Movie Review: The Secret World of Arrietty
Movie Review: The Secret World of Arrietty (2010)
Director: Hiromasa Yonebayashi
Plot: Based on the book “The Borrowers,” this story finds a family of little people living inside of an old house in the country owned by a little old lady. Borrowers take little things that they need – tissue paper, sugar, etc – and doing so is an adventure because the world outside the walls is so large and dangerous. When the house owner’s grandson becomes ill (heart problems), he comes to live with her and sees Arrietty. Whenever a Borrower is seen by a human, the family has to move – but Arrietty doesn’t want to move.
As the boy continues to try to help the family of little people living in his grandmother’s house, his grandmother starts to become suspicious and figures out that the family does in fact exist – and wants to prove it to the world! Can the boy and Arrietty keep her family safe from the suspicious grandmother, and learn to co-exist in peace?
This movie is, like most Studio Ghibli movies, BRILLIANT. Another imaginative journey that takes you, the viewer, to a unique world that is fully fleshed out and interesting. You want to talk about a world you could spend forever and a half in, check out the Secret World of Arrietty – it’s our world, but everything is tiny. And therefore, much different and more dangerous.
The lazy fat cat out in the yard? Not a threat to humans, but it is a threat to the little people. The mean old crow living in the trees? How about the bugs that live in the walls of your old country home?
All of these things are touched on in the movie, but I feel like they could definitely be blown out as a series or sequels (which, I’m sure they will not do, but if they did I would likely give it a view). Like all Studio Ghibli movies, this flick feels too short to cover off on all of the cool and fun things you could do in this world. But that’s not a bad thing. “Leave your audience wanting more” is a good way to stay in business.
The animation, as always, is top notch and the colors and visuals are so jaw-dropping all other cartoons will pale in comparison once you’ve watched this flick. There is so much imagination, so much going on in front of you and behind the scenes, that you’ll really want to be more immersed into the world. The music, too, is very stand out. So much so I went to download the soundtrack as soon as the movie ended. GET THE SOUNDTRACK!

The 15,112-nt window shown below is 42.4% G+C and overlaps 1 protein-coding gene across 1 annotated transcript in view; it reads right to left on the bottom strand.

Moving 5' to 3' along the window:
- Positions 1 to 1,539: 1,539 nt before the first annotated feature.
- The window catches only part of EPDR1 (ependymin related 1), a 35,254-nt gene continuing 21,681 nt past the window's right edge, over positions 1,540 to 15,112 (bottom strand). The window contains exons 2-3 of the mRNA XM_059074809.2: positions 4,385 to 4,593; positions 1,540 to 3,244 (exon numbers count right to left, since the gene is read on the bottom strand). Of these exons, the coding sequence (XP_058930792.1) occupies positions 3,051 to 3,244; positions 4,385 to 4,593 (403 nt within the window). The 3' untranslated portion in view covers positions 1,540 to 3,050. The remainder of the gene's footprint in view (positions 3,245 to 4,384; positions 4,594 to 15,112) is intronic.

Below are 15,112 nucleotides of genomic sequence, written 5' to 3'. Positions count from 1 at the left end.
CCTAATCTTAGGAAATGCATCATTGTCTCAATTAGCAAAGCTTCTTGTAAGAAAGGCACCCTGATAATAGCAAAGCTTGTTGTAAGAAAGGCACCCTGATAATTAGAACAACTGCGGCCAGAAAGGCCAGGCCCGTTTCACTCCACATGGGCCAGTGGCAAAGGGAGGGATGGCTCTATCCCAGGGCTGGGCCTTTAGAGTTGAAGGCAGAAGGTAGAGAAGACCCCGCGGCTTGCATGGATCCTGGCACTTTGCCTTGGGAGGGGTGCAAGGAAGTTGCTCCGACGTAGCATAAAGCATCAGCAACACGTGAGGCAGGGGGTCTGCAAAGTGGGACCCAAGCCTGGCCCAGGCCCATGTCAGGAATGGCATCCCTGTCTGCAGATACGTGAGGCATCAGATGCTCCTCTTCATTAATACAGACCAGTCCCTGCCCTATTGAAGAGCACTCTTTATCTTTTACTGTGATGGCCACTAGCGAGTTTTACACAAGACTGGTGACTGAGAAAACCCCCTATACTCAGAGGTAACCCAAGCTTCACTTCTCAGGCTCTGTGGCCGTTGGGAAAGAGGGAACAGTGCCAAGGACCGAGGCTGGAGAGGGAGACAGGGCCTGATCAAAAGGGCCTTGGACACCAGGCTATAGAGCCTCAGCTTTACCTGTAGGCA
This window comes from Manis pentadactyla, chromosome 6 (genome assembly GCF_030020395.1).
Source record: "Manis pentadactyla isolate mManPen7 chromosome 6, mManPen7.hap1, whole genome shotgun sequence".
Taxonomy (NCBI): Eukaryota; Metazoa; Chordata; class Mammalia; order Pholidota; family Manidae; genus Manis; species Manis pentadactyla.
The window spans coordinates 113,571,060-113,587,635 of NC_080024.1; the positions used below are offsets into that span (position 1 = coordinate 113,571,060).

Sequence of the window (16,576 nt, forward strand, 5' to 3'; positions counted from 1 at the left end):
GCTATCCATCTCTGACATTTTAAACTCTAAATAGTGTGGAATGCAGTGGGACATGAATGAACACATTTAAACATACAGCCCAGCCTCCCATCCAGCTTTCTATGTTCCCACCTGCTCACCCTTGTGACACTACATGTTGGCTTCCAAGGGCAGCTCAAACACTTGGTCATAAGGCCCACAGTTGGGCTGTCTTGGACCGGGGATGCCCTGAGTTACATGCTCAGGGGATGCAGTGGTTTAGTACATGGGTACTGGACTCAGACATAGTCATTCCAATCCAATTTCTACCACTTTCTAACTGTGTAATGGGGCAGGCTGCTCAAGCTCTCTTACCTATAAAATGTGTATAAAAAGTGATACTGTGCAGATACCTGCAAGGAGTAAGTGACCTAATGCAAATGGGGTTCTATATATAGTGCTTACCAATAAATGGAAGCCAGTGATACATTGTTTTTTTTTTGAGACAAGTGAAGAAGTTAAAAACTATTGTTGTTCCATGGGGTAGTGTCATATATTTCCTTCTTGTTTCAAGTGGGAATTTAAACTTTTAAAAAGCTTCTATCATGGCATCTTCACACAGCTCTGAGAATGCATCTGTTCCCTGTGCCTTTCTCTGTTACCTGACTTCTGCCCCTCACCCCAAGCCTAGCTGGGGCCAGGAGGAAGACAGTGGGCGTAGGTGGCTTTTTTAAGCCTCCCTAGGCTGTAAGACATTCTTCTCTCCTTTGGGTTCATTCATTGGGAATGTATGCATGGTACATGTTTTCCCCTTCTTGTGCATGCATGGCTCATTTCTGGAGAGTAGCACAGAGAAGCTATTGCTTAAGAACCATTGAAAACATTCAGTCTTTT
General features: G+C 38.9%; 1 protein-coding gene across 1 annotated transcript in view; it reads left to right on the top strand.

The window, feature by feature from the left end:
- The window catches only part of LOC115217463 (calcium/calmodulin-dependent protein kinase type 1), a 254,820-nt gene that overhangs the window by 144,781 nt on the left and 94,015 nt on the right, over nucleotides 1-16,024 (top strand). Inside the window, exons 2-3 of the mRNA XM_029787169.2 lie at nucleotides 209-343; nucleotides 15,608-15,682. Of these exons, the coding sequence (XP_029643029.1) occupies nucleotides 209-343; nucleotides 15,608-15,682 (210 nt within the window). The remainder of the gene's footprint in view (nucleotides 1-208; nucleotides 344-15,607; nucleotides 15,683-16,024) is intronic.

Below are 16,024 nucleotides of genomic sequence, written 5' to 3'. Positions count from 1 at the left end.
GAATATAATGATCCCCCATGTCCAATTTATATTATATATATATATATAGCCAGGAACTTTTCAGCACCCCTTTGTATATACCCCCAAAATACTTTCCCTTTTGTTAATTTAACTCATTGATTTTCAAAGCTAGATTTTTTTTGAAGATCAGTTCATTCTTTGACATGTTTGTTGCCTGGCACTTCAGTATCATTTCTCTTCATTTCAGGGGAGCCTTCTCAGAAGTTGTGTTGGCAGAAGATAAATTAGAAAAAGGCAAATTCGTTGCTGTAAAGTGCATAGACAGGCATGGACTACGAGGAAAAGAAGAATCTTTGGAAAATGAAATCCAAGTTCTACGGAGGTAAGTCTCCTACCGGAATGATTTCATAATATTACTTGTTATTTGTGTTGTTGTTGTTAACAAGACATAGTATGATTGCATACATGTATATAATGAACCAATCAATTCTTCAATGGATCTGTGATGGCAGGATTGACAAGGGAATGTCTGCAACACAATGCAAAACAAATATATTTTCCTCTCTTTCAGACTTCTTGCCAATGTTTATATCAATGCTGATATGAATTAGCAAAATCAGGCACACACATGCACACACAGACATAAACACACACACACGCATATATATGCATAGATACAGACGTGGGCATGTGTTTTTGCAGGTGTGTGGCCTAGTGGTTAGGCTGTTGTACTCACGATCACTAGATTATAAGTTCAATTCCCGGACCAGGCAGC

The voice work is serviceable. I’m not a fan of anime dubs, but Studio Ghibli movies I tend to be able to tolerate more than others. Probably because Disney puts so much time and effort into the English voice cast direction. The Japanese language track is where this movie is at (for me, anyway), since there’s so little emotion from any of the English voice characters, other than from Arrietty herself.
The story starts off simple enough, and Arrietty’s world is so interesting that you will get lost in the visuals and how just getting to the kitchen is an adventure. But for me, the story really came together when the boy and Arrietty join forces to save her mother. No spoilers, but to see Arrietty finally doing things on her own and being the hero we know she can be was very rewarding – and the things the two of them have to do was just incredible!
However, like the Cat Bus in My Neighbor Totoro, there’s just not enough of this kind of stuff in the movie. Again, it leaves you wanting more. It’s where the movie peaks, and when it’s over you’ll want to re-watch those scenes over and over again.
All in all, like all of the Studio Ghibli movies, Secret World of Arrietty is worth adding to your movie collection and watching on a regular basis. There are fun and colorful visuals, great characters, superb animation and music, and the story is pretty awesome. For anyone who read The Borrowers as a kid, it’ll be a nostalgic trek down memory lane (they take some liberties in the movie, mind you, but you’ll want to go find the books again to read them to your kids…or find some kids to read them to).
Go out and buy The Secret World of Arrietty.